These days, if you want to work for a franchise like a convenience store, you have to agree to their terms, which may include being someone’s murder victim. Most of these places have “no tolerance” policies, which prevent their employees from being able to defend themselves with any kind of weapon. You’re not even allowed to try to fight off a perpetrator. You’re supposed to do whatever the criminal wants; give him all the money from the safe, let him steal your car, give him a medium dark roast coffee. Or, if the armed robber feels like it, also give him your life. Appease the man every way you can, so that the company isn’t caught in any kind of awkward legal position. It’s better to have a dead, easily replaceable employee than some injured third party, whether that be an innocent bystander or the intruder himself.
So here’s the latest case of an employee getting fired for not allowing himself to be murdered. Johnny Jarriel, Jr. had worked at a Circle K in Douglasville, Georgia for the past three years. He had a Georgia concealed carry permit, and he said that his manager knew that he carried a gun. There had been incidents in that area, particularly a few years ago when Maryann Humphrey, a clerk at that very store, was murdered by an armed robber. So, his manager didn’t seem to object to his carrying a concealed handgun, even though it was technically against the rules.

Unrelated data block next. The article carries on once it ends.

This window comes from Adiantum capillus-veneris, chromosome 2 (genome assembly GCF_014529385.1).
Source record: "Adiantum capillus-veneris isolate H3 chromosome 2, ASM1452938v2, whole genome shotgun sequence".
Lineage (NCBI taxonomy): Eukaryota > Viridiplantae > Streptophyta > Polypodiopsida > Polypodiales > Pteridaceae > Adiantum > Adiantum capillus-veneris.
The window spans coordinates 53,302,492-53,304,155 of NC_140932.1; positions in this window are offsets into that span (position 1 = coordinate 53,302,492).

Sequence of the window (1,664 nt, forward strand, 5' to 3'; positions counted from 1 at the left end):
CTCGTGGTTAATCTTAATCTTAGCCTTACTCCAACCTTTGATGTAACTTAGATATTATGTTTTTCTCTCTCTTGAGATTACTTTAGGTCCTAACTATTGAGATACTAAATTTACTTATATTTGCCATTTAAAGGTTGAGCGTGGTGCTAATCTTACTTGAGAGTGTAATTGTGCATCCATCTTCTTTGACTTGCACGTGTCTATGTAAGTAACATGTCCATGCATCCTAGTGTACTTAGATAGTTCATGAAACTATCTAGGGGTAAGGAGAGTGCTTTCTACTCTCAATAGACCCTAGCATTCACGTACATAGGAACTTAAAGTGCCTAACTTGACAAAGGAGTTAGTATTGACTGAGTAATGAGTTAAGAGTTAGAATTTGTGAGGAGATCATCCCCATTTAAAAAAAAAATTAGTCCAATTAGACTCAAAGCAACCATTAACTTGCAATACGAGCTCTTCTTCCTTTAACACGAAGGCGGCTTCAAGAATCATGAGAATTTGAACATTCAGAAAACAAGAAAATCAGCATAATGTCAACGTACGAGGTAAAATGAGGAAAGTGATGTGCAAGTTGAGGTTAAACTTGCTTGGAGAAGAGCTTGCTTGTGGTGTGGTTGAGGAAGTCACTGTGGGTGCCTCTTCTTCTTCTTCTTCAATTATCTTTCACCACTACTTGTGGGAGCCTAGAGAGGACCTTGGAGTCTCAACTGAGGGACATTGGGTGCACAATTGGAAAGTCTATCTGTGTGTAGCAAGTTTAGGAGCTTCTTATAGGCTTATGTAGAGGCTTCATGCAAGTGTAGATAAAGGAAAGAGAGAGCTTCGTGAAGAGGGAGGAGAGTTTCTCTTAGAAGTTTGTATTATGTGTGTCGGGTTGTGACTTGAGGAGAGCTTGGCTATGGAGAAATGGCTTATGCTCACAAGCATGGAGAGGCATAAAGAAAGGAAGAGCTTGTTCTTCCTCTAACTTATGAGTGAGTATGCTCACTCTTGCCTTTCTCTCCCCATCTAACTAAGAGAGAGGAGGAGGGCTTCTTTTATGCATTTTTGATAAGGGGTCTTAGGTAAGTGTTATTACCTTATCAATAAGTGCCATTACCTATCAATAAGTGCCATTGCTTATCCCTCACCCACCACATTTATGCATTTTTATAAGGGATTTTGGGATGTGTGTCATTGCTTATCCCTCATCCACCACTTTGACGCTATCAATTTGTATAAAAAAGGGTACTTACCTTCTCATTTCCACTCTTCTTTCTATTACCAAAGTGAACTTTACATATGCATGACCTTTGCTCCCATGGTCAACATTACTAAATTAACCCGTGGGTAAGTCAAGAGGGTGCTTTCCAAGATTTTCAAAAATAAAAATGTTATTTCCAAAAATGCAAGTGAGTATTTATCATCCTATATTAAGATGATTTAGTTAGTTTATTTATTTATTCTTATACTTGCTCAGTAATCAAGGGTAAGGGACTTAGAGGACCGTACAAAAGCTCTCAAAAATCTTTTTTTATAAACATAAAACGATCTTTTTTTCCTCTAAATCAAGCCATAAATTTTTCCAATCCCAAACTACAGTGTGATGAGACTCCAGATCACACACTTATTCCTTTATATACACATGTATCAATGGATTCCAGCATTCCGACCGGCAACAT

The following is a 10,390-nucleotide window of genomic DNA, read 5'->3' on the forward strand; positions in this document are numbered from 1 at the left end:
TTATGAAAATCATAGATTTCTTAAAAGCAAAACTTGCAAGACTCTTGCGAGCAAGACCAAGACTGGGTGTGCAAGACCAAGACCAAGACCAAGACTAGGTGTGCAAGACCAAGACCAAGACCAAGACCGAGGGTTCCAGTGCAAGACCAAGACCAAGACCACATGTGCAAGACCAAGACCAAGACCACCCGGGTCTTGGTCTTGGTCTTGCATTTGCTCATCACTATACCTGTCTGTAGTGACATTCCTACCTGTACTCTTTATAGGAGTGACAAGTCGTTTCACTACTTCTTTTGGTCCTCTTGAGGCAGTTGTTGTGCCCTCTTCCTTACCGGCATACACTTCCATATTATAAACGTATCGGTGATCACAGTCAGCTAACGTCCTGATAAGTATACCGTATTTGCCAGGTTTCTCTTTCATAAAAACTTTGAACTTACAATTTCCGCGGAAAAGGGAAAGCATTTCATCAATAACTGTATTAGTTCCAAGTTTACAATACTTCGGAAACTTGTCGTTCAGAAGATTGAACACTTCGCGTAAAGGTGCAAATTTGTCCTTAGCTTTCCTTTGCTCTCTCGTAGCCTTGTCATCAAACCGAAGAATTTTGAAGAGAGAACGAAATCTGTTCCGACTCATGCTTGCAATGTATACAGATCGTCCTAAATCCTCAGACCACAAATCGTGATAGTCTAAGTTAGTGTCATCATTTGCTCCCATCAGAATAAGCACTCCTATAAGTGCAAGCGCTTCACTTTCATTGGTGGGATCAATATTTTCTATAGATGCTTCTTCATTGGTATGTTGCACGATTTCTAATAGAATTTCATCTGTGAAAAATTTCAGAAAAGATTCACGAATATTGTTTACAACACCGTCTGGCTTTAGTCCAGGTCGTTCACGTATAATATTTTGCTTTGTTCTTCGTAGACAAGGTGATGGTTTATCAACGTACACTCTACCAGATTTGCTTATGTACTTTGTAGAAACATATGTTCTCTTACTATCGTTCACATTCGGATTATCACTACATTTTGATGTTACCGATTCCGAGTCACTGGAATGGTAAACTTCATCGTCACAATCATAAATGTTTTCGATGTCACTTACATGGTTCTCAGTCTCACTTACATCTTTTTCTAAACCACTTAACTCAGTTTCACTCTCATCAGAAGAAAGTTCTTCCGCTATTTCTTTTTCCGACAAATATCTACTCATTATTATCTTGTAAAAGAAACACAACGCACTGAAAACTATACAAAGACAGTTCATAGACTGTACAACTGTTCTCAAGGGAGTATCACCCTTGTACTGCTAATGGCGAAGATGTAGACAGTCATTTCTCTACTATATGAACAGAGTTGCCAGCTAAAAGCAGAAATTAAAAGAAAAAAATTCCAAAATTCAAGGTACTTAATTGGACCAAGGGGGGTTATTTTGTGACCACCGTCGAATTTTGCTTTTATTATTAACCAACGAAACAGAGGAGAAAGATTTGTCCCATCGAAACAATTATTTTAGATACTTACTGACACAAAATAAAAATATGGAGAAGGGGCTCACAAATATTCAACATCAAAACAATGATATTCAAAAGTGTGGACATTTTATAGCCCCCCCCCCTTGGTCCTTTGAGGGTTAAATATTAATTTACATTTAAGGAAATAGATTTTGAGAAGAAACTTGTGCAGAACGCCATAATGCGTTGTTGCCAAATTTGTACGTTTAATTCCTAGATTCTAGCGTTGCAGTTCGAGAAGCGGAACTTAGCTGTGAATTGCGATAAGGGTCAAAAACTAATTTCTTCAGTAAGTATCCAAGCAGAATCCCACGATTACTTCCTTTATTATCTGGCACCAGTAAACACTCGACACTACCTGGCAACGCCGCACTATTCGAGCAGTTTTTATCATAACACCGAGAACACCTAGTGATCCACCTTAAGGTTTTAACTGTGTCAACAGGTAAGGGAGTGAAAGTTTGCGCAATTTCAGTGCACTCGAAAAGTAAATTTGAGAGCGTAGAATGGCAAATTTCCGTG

Johnny recounted to the Douglas County Sentinel what happened:
“I was working in the office when he walked into the back office and caught me by surprise,” Jarriel said. “I had a cashier out front, and there were two other customers in the store. Before I even knew he was there, he grabbed me from behind and sprayed a whole can of pepper spray in my eyes. It was incredible how bad it burned. He grabbed me by the collar and slammed me on the ground. He pulled out a large silver automatic weapon and put it to my head and said, ‘Give me the (expletive) money you (expletive). I will kill you.’ I said, ‘OK, let’s go out front and get it.’”
That’s when Jarriel said he saw an opening. As the suspect, described as a black male of average size and build, turned to walk out front, he pulled a gun he had in his front pants pocket.
“He was about 10 feet ahead of me, and I raised the gun and just started shooting,” Jarriel said. “Everything was blurry, because I still had pepper spray in my eyes. That’s when he panicked and ran out of the store.”
Not long after this incident, Johnny received an official notice of termination of employment, and the notice cited “Possession/Use of a weapon on company property” as the justification. Circle K would rather have to deal with a Maryann Humphrey than a Johnny Jarriel, Jr.